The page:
The U.S. Department of Education’s Office of Civil Rights is investigating a race-based discrimination complaint filed against the Lafayette Parish School System, confirmed an Education Department spokesman Monday.

“OCR is currently investigating a Title VI case involving this district that focuses on whether the district discriminated against black students on the basis of race with respect to discipline practices,” said Raymonde Charles, U.S. Department of Education deputy press secretary. “As this case is under investigation, OCR cannot share any further details.”

The Office of Civil Rights enforces federal civil rights laws. The complaint lodged against the Lafayette Parish School System is an alleged violation of Title VI of the Civil Rights Act of 1964 that prohibits discrimination based on race, color or nationality in programs that receive federal funding.

Lafayette Parish Schools Superintendent Pat Cooper said he was unable to share specifics about the complaint but said it’s related to the discipline of one student.

“It is a race-based complaint about discipline — about the fact that Lafayette Parish disproportionately disciplines black youth. That’s the crux of it. This complaint is only about one child and one incident,” Cooper said.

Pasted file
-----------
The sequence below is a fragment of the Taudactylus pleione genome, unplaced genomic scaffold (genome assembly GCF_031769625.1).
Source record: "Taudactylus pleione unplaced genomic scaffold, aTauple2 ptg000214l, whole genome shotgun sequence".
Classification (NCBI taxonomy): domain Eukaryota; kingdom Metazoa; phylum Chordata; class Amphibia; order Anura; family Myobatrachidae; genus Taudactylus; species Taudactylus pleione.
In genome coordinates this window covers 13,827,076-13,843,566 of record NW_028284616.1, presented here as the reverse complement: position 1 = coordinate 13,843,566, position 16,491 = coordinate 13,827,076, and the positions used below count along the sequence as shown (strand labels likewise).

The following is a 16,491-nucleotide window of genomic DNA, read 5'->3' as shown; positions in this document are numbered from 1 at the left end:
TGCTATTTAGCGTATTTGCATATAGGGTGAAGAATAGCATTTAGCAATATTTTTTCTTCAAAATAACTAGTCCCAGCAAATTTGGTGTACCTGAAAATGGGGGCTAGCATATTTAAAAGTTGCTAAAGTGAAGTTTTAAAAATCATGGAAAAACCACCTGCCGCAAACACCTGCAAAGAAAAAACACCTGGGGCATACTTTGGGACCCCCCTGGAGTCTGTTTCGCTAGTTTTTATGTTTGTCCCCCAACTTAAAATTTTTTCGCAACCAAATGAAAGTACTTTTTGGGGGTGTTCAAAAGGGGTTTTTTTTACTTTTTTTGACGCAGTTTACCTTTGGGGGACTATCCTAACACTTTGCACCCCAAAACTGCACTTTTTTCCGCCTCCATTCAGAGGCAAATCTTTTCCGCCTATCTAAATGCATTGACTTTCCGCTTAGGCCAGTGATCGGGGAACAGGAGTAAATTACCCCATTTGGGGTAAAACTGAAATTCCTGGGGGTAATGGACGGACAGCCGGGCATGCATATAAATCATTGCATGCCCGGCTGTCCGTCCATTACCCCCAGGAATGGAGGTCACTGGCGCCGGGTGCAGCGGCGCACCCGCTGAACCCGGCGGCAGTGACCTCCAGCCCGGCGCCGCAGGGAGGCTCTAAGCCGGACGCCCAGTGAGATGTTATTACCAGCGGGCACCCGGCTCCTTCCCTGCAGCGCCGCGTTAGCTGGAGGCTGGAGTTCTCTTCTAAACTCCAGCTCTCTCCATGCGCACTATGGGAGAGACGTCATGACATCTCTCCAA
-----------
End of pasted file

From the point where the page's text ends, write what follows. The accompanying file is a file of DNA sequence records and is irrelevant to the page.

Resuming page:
Cooper said the district was notified of the complaint last month and has until July 31 to provide the federal office the information requested about the incident.

While the federal office asked for specific information related to the single incident, Cooper said, his staff is conducting its own examination of districtwide discipline data.

“Are minority kids disciplined more than others — and if so, are there reasons for that?” Cooper asked. “We’re doing our own independent look at this, while OCR is looking at this one individual incident.”